His sycophants and enablers will rally around and say, "Yes, boss. Yes, boss."
            History echoes in all our present moments. Will no one rid us of this turbulent beast?


Thursday, July 12, 2018

The Garden of the Seasons: July Friends, a Colorful Group Coping with a Strong Sun and a lot of Shade

          Anne and I were discussing what is meant by the term "midsummer." In England Midsummer day (or 'night' as Shakespeare reminds us) is a magical time because it's the summer solstice. The day on which the sun reaches its highest point of the year in the northern hemisphere. This usage had no regard for the public school calendar. Kids are just getting out for summer vacation, so mid-summer for them (and their teachers) is late July. 
         For a perennial flower garden in Massachusetts, I would say it's right about now. The sun is high, but beauty is fleeting. Many plants have already flowered and gone back to making strong roots, stems, and leaves for continued success. Maybe they're bearing seeds that haven't scattered yet. 
           Others are hitting their stride. It's daylily month. Hydrangeas are flourishing. Many roses bloom through this month. And many of us indulge in summer annuals that take a month or two to reach their prime. One of these is the orange hibiscus, pictured in the top photo. 
          I buy these hibiscus and pot them for a season to help celebrate summer every year. They're tropical or semitropical flower. The big ones I bring indoors for the winter; some of them make it and are good for a second go-around outdoors, some don't. In either case they know they haven't spent the winter in Florida or southern California.
                Spiderwort (second photo down) move in anywhere you let them. When they all bloom at once, on a dark morning or in blazing sunshine (doesn't seem to matter) they can be stunning. When they start to tire and the weather gets dry, they just flop all over the place. Now the question is whether to try put up with them in hopes of later bloom, or cut them down. I do a little of both.
           Astilbe, blooming red and white in the third photo down, are going good in early July. A plant widely recommended for shady spots. they're surviving here where it's shady more than half the time; but the high sun of late June and early July stays on them for a longer piece of the day. If only these blooms would last all summer -- that's what we say about most perennials.
           This Spirea (fourth down) blooms in a lovely dark pink to reddish color. Somehow they never last -- but you've just heard that story. However, if you conscientiously dead-head all the faded blooms, you may be rewarded with a good second show. That's my job for today.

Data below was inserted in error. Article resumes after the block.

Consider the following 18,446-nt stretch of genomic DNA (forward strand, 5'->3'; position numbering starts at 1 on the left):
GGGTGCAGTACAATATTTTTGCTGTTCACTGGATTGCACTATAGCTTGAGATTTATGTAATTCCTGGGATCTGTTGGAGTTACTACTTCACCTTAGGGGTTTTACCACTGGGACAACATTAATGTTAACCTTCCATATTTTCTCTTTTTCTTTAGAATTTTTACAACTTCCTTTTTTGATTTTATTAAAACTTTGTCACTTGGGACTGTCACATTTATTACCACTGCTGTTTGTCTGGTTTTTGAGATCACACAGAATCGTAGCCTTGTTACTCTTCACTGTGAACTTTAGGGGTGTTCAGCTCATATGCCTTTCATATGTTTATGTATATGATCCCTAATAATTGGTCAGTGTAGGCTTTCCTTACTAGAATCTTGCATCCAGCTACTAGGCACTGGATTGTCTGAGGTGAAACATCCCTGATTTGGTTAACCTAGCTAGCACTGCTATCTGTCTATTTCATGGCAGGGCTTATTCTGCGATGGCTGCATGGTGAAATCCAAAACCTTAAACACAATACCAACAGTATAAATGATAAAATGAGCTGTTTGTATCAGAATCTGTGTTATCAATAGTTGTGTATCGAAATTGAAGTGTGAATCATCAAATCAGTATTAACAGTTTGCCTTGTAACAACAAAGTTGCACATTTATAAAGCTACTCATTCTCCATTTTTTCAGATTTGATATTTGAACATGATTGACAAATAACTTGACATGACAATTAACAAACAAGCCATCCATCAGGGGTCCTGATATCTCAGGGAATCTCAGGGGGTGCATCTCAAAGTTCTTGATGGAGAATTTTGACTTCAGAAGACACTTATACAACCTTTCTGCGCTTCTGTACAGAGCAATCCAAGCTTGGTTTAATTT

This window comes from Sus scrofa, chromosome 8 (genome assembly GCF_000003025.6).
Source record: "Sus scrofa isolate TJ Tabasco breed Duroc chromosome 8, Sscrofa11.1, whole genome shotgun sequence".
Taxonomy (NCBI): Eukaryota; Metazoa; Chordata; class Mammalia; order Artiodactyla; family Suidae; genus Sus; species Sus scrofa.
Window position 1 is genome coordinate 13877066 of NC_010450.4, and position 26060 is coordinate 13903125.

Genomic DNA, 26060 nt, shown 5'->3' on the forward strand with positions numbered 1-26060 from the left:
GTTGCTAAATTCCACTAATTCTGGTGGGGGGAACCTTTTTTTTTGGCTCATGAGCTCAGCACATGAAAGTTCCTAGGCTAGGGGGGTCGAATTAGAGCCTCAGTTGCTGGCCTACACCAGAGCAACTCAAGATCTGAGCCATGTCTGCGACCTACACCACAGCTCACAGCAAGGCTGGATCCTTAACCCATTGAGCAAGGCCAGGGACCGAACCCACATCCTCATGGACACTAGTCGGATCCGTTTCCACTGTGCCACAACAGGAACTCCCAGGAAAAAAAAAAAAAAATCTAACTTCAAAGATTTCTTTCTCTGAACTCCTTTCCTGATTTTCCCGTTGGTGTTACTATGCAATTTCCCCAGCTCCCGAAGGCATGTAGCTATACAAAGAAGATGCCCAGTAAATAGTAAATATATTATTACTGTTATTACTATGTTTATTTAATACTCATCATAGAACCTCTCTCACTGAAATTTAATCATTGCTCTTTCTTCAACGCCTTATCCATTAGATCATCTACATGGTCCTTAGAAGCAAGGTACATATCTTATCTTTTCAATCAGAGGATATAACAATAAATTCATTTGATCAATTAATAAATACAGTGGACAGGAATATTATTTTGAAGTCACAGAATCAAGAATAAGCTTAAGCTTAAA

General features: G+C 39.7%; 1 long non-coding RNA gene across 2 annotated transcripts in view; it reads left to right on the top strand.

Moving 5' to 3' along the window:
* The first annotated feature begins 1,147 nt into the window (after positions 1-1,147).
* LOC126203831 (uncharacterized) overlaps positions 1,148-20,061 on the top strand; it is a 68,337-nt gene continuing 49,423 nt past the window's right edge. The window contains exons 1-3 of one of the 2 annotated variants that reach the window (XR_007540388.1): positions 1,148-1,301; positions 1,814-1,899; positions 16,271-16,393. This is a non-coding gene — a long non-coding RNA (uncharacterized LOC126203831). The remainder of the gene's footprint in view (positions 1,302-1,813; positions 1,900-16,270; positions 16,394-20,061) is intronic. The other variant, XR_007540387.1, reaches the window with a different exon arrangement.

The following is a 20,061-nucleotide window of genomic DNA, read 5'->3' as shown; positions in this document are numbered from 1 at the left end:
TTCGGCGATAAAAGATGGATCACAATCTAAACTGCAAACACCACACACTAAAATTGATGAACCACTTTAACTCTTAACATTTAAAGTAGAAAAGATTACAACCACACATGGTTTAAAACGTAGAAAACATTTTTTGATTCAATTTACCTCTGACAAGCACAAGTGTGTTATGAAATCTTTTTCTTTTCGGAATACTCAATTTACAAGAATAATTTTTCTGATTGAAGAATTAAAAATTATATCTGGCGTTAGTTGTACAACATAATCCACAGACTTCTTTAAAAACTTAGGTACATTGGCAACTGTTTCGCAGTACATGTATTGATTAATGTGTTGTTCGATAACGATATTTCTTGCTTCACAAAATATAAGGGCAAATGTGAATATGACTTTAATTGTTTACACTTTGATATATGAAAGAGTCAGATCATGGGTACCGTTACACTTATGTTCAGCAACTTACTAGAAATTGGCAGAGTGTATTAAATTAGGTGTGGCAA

These daylilies (fifth down) have a lovely soft color. They tolerate neglect and crowding as you tell from this photo. And partial sun. I've been trying to collect different varieties of this remarkably versatile plant (though I forget to write down the names) so that the differences in blooming dates will keep the color flowing for over a month at least. The native orange daylilies start in late June. Some other varieties have yet to begin to bloom. The pale yellow ones here are finishing up.
          Rose Campion (sixth down) is another champion of midsummer, late June to early July. Their dark red flowers (that name them, I suppose) contrast nicely with the gray stems and leaves. I don't know anything more about them, but that's enough for me. 
          Another plant with a nice color contrast is the coral bell (seventh down), with delicate pink flowers above dark purplish-green leaves. Again, it's highly recommended as flowering perennial that blooms without too much sun. Most of all the plants growing here in our the back garden are labeled semi-shade. That's a cleome blooming in the lower right of this pic.  
          Lamium (sometimes sold as "spotted dead nettle") is shown here (eighth down) growing beside the newly reconstructed stone and gravel path. Everybody does their road work in summer
            Lace-cap Hydrangea (ninth down) shows in this photo exactly where its name came from. The plant grows expansively, but hard to believe, truly wilts in the sun. In our front garden sun is more prevalent, and in sunny, dry periods (like today) they require watering every day (yes, also on today's to-do list).
          A different daylily with a darker yellow color is pictured here in the last photo. I love this tint and should have kept that name tag for this cultivar. Remembering the names of plant varieties is one of those activities they recommend for improving your memory. I think I'm going in the wrong direction.